Stockton is on track to become the first U.S. city to launch a universal basic income system, distributing money to residents for doing nothing.
27-year-old mayor Michael Tubbs said that by August 2018, he hopes to have an undisclosed number of the city's 315,000 residents enrolled in the program.
Tubbs says residents who qualify will get $500 a month, or $6,000 a year, over a period of three years.
Stockton isn't doing so great right now. In 2012 the city had to file for bankruptcy and is still very much in recovery mode. The median household income is $44,797, way below the state median of $61,818. Stockton also has an unemployment rate of 7.3%, almost double the national rate of 4.3%.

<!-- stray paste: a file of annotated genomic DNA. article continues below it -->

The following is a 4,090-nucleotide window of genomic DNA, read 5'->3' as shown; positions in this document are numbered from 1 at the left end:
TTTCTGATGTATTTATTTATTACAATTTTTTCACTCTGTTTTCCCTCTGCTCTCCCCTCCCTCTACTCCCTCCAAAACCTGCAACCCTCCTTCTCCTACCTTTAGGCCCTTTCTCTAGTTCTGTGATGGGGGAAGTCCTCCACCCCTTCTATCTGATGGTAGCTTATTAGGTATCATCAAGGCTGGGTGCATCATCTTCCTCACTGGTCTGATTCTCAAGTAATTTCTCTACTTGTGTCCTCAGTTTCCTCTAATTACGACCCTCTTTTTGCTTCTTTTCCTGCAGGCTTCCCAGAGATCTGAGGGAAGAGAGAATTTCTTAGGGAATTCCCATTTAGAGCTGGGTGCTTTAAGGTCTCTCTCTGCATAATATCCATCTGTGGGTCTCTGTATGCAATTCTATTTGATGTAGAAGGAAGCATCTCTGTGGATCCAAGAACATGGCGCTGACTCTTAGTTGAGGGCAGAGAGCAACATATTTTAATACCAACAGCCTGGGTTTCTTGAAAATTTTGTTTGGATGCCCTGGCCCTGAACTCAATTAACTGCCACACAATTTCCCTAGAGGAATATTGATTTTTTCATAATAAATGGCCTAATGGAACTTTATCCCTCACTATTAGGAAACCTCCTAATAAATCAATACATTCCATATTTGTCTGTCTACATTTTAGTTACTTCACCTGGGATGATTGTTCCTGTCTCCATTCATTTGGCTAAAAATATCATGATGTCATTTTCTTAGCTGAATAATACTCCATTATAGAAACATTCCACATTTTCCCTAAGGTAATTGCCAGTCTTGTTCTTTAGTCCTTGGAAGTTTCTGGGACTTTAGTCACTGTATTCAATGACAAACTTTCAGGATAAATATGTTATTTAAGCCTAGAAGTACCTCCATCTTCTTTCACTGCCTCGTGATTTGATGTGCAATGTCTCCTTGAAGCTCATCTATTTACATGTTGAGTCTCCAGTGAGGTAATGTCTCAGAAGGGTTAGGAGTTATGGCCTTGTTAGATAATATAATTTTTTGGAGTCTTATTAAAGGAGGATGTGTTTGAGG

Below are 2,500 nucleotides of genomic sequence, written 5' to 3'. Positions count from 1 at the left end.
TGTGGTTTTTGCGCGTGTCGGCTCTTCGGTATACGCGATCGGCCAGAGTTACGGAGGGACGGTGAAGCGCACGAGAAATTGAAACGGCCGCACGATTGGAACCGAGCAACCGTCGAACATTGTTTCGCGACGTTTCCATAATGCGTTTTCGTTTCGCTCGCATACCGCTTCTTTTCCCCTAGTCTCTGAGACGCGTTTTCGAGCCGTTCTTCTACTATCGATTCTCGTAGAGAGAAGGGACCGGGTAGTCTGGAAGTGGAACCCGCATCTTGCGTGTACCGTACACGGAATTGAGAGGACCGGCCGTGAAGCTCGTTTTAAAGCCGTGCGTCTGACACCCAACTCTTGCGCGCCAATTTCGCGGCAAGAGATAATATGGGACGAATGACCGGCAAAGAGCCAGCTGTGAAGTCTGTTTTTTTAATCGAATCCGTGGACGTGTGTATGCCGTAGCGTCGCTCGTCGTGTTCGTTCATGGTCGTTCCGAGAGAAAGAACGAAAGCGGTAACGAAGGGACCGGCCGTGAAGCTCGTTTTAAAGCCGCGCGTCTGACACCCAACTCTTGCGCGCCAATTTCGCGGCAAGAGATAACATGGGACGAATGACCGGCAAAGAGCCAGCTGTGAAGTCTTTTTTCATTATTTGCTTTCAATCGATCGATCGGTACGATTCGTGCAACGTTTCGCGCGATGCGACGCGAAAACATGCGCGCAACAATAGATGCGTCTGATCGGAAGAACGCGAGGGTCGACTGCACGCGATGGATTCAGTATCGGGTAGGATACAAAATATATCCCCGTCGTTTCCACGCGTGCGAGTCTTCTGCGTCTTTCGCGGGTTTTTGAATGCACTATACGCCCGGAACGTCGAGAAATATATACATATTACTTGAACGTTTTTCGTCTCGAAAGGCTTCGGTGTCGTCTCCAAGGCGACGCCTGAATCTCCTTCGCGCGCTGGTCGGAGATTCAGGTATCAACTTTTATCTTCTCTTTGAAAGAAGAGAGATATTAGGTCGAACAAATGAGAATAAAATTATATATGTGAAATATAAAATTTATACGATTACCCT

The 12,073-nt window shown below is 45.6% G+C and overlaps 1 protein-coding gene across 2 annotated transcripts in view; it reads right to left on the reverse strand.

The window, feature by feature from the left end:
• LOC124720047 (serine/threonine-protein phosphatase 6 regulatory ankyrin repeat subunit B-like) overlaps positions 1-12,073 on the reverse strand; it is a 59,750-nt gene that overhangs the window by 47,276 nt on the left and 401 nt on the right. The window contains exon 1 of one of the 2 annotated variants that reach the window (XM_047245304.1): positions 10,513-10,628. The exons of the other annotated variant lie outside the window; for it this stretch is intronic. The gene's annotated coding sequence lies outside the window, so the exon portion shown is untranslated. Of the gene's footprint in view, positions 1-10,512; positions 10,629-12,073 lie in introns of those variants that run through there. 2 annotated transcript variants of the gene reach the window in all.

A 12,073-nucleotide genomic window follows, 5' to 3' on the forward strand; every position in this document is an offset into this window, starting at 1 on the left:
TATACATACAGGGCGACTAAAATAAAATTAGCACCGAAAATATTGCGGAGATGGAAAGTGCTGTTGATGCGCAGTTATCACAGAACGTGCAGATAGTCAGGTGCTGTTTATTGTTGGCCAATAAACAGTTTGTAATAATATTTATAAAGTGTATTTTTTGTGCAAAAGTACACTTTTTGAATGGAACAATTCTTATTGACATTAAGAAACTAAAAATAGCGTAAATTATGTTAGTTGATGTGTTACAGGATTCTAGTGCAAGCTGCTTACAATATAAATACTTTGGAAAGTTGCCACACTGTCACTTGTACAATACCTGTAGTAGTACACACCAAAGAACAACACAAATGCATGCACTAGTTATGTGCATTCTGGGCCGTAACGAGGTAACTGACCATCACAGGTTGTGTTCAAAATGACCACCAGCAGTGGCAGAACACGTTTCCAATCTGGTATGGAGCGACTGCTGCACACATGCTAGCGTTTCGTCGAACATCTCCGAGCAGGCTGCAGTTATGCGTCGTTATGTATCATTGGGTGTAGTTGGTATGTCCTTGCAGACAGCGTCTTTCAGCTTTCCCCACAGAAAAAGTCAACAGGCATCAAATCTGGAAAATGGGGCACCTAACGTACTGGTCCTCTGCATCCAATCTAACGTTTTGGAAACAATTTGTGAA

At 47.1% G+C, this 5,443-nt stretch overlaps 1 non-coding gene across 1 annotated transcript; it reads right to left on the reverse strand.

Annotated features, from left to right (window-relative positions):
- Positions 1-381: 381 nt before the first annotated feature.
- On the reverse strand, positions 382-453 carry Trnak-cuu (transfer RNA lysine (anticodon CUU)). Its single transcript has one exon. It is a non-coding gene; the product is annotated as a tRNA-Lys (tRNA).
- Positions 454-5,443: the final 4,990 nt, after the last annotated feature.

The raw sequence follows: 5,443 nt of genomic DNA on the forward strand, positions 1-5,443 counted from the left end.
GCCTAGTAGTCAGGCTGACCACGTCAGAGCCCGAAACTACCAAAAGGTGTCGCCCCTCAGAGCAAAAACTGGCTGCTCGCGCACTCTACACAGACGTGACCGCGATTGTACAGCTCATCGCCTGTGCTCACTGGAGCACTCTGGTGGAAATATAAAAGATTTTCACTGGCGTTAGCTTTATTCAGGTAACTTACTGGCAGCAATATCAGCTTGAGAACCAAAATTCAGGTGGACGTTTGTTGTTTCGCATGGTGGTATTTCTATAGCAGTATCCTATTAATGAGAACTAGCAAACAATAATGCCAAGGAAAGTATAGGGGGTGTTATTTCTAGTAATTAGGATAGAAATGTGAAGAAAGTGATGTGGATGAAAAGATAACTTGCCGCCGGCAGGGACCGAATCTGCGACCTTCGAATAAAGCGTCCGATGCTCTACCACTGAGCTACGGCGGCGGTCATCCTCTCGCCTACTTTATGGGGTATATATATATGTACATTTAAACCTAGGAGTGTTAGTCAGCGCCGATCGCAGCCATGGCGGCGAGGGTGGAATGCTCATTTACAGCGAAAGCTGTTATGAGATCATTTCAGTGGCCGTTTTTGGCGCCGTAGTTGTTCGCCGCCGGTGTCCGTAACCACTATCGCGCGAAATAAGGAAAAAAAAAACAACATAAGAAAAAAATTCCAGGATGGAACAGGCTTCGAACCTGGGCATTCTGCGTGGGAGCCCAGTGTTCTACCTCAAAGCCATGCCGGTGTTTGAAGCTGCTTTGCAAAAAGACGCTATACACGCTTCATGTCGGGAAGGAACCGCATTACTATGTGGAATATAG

Tubbs' plan is called the Stockton Economic Empowerment Demonstration, or SEED. Why does there always have to be some kind of dopey acronym?
SEED will be financed through the basic income advocacy group Economic Security Project (ESP), which is pledging $1 million to launch and finance the experiment.
ESP was founded by Facebook cofounder Chris Hughes and is backed by more than 100 of the biggest tech names in Silicon Valley, including eBay founder Pierre Omidyar.
Basic income is so new that researchers have no data on how well it works in the developed world. So, let's see what happens. Will Stockton get its act together? Or will this make the entitlement mindset in this state even worse?